Helping your kids overcome their fears is one way to encourage your child to be brave.
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Encouraging Your Child To Be Brave Means You're Empowering Them, Experts Say

When you child tries new things, they often need a bit of encouragement. If they seem hesitant to climb a tree or try out for the baseball team for risk of falling or failure, you may have to step in to encourage your child to be brave. Your kid won't always like it when you do, and your mind might fill with doubt: Did you push too hard? Not enough? Should you just let them be already?

When your kid takes a leap of faith and steps out to do something outside of their comfort zone, it can be a major confidence boost, but some kids don't innately know when and how to be courageous. They look up at a tall tree towering over them, get spooked, and refuse to attempt to climb it. Sometimes even your best "You got this!" isn't enough of a push to spark the sense of bravery needed to accomplish tasks that seem insurmountable to a child.

"It's important for parents to encourage bravery in children because acts of bravery build self-esteem, resilience, and self-advocacy," Darby Fox, a child and adolescent family therapist practicing in New York tells Romper. "Bravery or courage is the foundation of a strong sense of self and inner compass that are increasingly important as we get older and need to overcome obstacles that we can't control."

Fear not, parents of kids who need a little help finding their courage, experts say it is completely possible to encourage your child to be brave without scarring them for life. It all boils down to supporting your child in the decisions they make and letting them know that it's OK to speak up or take risks.

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"Bravery is the feeling of courage. A child needs courage to effectively handle their big emotions, and also try new experiences," Maureen Healy, child psychologist, author of The Emotionally Healthy Child, and parenting coach at tells Romper. "In my book, I share suggestions on how to build the necessary ability to be brave. For example, you can help your child visualize him or herself as a superhero who is brave and courageous. This is one very effective technique, but there are more."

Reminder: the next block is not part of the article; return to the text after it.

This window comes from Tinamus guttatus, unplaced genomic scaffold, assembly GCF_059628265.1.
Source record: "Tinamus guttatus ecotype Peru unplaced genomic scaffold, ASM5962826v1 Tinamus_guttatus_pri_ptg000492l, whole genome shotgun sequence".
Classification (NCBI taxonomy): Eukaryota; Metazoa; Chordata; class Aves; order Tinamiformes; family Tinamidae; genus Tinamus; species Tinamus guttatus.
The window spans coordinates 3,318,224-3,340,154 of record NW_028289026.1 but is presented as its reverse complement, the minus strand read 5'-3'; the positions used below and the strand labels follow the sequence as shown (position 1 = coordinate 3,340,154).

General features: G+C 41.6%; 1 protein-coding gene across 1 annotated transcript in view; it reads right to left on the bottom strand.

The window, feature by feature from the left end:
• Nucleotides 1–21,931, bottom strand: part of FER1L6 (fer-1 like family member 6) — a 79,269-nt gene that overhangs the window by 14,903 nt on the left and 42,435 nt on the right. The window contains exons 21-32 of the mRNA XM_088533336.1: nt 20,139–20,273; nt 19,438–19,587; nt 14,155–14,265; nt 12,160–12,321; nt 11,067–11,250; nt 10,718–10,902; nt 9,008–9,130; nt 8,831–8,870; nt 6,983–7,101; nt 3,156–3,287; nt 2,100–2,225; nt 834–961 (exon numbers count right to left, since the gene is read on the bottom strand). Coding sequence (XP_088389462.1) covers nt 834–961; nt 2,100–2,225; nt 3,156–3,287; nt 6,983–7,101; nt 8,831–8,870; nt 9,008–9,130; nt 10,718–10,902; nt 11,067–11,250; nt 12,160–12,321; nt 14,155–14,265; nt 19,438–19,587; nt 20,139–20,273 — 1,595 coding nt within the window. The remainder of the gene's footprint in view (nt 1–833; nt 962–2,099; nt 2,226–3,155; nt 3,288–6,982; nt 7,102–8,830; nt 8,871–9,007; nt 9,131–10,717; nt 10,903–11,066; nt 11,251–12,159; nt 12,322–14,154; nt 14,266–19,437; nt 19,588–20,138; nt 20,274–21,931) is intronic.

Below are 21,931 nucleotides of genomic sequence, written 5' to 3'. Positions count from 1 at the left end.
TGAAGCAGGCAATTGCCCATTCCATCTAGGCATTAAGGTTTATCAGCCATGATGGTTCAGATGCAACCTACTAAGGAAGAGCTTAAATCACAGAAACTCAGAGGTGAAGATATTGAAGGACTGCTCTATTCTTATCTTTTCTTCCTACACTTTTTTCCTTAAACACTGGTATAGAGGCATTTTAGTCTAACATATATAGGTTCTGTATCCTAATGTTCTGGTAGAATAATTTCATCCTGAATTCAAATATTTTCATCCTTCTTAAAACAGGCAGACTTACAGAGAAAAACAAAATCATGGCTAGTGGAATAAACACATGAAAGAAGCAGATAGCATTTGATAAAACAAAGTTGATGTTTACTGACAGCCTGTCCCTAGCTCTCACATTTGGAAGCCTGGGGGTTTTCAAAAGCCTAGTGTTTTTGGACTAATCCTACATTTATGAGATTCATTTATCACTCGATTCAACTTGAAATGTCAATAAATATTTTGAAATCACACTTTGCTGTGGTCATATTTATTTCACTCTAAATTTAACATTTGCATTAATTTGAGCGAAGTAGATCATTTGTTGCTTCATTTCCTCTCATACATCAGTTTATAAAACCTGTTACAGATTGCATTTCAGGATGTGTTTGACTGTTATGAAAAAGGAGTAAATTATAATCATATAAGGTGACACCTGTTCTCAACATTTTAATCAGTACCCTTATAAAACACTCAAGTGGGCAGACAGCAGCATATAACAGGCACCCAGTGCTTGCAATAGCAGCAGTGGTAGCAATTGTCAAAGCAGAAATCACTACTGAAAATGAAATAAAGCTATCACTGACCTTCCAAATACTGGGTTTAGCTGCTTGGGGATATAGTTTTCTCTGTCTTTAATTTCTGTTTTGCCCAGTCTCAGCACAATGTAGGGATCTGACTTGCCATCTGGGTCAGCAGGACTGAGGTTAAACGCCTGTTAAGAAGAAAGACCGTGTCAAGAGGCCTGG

In addition to Healy's visualization technique, Fox explains that helping a child learn when and how to speak up for themselves can be beneficial in encouraging bravery.

"One way for parents to encourage their child to be brave is to teach them early on how to speak to a coach or teacher when they are disappointed or don't understand something or want to know how they can improve," Fox explains. "Many parents try to intervene on their child's behalf, but it's so important that as early as possible, parents are encouraging and empowering children to speak up for themselves. Parents can also encourage children to branch out and step outside of their comfort zone by trying something new."

Each of these ideas serves to benefit your kids by providing a boost of confidence in their own abilities. It's not so much about forcing kids to do or say things that makes them uncomfortable as it is letting them know that you have faith in their abilities.

"Another area in which parents can encourage bravery in their children is to teach them to stand up for their friends and act on behalf of the 'underdog,' such as when a peer is being bullied at school," Fox says. "Smaller examples might be saying 'I'm sorry,' and being willing to admit when they're wrong."

When you encourage your child to be brave in their words and in their actions, you are giving them the strength they need to tackle all that life will throw their way. "Every child needs to be brave so they can develop grit, resilience and the capacity to manage their emotions effectively. Bravery is one of the key ingredients for positive emotional health," Healy tells Romper. "The opposite of bravery is considered being fearful, and that isn't a helpful emotion or state of mind."


Maureen Healy, child psychologist, author of The Emotionally Healthy Child, and parenting coach at

Darby Fox, child and adolescent family therapist practicing in New York